Explanations of PTSD focus primarily on the way that the mind is affected by traumatic experiences. Theorists speculate upon facing overwhelming trauma, the mind is unable to process information and feelings in a normal way. It is as if the thoughts and feelings at the time of the traumatic event take on a life of their own, later intruding into consciousness and causing distress. Pre-traumatic psychological factors (for example, low self-esteem) may make this process worse (for example, low self-esteem may be reinforced by a brutal rape). Post-traumatic reactions by others (for example, a raped woman who is viewed by family as “dirty”) and by the self (for example, physical discomfort caused by memories of the rape) may also play a role in influencing whether such symptoms persist. It is hypothesized that only after successful reprocessing of the traumatic event(s) do PTSD symptoms decrease. In addition, powerful new techniques for studying the brain, its structures and its chemicals
Believe it or not, both the public and policy-makers often get their ideas from the media. When those ideas are formed about something as serious and impactful as posttraumatic stress disorder, it’s important for the media to tell the story in the right way.
With that in mind, Drexel researchers examined how the country’s most influential paper, the New York Times, portrayed posttraumatic stress disorder (PTSD) from the year it was first added to the American Psychiatric Association’s Diagnostic and Statistical Manual of Mental Disorders (1980) to present day (2015).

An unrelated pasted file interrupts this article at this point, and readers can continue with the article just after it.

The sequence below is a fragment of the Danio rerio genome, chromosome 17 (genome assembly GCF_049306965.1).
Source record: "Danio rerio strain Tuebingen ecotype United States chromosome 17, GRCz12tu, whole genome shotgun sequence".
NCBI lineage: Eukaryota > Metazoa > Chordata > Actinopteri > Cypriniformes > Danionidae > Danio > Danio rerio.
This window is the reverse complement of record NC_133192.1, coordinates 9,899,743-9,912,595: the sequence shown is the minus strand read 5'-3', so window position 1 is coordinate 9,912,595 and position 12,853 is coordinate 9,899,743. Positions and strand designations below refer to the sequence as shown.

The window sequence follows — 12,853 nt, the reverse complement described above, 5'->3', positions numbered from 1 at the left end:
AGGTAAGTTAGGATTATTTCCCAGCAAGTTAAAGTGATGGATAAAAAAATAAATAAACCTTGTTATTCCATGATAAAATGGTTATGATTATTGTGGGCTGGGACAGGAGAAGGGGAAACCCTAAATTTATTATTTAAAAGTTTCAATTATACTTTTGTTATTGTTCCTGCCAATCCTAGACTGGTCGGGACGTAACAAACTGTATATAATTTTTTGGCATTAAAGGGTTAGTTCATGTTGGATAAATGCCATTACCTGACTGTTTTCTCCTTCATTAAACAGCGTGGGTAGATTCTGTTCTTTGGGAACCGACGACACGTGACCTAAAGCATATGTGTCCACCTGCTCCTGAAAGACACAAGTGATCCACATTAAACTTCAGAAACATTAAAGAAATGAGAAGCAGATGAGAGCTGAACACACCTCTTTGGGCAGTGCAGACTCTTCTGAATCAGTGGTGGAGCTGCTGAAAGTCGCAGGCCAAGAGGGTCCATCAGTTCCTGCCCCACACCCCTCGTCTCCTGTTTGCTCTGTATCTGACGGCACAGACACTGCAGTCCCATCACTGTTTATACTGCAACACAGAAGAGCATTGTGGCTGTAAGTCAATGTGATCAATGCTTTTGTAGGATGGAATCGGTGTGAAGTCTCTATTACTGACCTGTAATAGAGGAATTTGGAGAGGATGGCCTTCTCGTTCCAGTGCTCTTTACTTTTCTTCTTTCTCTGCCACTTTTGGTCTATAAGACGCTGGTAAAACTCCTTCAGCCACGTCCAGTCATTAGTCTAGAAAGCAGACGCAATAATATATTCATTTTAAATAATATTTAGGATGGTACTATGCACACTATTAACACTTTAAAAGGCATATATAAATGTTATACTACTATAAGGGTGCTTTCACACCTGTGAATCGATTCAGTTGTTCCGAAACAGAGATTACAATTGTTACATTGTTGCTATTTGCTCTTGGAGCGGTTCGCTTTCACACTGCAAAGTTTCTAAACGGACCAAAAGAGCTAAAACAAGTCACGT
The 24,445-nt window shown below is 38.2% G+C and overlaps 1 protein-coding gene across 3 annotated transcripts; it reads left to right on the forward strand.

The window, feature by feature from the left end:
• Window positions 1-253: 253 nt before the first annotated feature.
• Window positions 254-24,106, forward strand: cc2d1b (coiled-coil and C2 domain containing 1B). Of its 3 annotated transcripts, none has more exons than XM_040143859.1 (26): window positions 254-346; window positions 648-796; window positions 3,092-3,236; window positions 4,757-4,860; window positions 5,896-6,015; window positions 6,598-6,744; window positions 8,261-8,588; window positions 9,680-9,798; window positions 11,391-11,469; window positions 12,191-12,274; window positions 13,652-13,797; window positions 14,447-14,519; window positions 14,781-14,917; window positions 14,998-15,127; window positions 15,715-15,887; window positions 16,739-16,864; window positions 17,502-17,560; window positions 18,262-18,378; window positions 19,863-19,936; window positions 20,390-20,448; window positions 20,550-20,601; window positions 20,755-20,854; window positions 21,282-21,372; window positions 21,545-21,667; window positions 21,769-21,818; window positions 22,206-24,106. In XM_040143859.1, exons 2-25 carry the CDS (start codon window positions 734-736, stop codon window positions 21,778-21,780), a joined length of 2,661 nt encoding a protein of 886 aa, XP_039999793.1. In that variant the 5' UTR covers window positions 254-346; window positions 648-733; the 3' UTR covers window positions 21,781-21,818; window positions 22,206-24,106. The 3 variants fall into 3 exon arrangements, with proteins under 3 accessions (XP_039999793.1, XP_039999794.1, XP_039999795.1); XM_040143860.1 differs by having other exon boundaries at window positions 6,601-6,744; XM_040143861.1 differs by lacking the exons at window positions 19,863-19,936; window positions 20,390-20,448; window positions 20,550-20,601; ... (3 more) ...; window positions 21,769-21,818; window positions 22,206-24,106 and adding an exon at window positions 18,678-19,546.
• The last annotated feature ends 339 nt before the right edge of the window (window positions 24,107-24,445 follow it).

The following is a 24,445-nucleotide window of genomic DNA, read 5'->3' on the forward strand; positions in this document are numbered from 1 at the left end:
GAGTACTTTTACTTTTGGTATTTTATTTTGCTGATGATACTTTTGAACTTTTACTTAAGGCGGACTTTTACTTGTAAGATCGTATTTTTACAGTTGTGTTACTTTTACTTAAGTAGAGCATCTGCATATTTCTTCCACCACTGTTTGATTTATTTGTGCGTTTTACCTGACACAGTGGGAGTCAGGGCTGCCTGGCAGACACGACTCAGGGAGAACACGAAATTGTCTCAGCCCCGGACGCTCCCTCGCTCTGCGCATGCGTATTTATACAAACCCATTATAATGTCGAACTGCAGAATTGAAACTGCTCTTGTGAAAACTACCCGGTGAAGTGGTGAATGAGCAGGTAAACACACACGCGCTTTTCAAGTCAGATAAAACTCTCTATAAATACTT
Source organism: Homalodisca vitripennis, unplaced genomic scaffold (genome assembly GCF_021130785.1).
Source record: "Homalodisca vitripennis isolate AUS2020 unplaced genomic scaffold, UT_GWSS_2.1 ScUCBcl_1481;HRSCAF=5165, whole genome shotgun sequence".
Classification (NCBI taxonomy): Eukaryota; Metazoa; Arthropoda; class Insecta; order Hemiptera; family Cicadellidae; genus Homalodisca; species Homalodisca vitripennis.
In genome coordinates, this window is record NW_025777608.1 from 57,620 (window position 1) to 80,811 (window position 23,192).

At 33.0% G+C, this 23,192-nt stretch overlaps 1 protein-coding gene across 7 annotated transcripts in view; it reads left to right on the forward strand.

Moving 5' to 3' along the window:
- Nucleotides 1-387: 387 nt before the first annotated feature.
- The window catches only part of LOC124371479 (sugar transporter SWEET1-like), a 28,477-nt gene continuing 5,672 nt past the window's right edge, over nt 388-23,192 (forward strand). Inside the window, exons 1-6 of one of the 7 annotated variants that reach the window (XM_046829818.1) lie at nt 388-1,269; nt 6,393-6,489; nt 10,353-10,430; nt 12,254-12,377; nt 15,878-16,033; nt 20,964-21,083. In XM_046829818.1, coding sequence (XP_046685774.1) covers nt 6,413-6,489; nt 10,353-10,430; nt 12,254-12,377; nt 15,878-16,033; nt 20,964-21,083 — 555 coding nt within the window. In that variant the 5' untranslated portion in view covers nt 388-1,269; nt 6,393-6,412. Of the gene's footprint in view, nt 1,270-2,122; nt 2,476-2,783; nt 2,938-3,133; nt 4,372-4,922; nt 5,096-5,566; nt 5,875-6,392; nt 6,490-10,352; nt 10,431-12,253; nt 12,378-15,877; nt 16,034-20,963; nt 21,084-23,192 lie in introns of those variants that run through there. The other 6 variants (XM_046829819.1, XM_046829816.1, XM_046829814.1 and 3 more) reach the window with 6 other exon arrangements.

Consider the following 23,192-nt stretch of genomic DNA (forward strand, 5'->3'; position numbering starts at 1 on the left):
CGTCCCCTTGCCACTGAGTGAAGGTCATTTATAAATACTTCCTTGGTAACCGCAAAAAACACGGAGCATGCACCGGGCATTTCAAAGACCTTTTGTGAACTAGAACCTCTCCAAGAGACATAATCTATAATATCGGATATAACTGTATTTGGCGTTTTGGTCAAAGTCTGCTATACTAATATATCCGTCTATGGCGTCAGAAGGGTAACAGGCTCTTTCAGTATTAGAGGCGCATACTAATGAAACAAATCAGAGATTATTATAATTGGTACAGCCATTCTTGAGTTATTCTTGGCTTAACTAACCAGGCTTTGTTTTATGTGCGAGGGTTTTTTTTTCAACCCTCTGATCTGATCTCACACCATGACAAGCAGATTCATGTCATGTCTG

“Mass media shape public awareness about mental health issues and affect mental illness problem recognition, management, and treatment-seeking by providing information about risk factors, symptoms, coping strategies, and treatment options,” said Jonathan Purtle, DrPH, assistant professor in Drexel’s Dornsife School of Public Health and the study’s principle investigator. “Mass media also influence community attitudes about mental illness and educate policymakers about whether and how to address them.”
Between 1980 and 2015, 871 news articles mentioned PTSD. In theirAmerican Journal of Orthopsychiatry paper, Purtle and his co-authors, Katherine Lynn and Marshal Malik, pointed out three specific issues in the Times’ coverage that could have negative consequences.
“New York Times portrayals of populations affected by PTSD do not reflect the epidemiology of the disorder.”
The Drexel team found that 50.6 percent of the Times’ articles focused on military cases of PTSD, including 63.5 percent of the articles published in the last 10 years.
In actuality, Purtle’s past research showed that most PTSD cases are related to noncombat traumas in civilians. The number of civilians affected by PTSD is 13 times larger than the number of military personnel affected by the disorder.
Occurrences are also much more likely in those who survive non-combat traumas, which include sexual assault (30-80 percent of survivors develop PTSD), nonsexual assault (23-39 percent develop it), disasters (30-40 percent) and car crashes (25-33 percent), among other causes. Veterans of the wars in Afghanistan and Iraq have just a 20 percent occurrence of PTSD.
However, coverage like that in the Times leads the general public to believe that a PTSD diagnosis requires some military component. And 91.4 percent of all legislative proposals involving PTSD between 1989 and 2009 focused only on military populations, with 81.7 percent focusing on combat as a cause (the next highest cause was sexual assault, at 5.5 percent).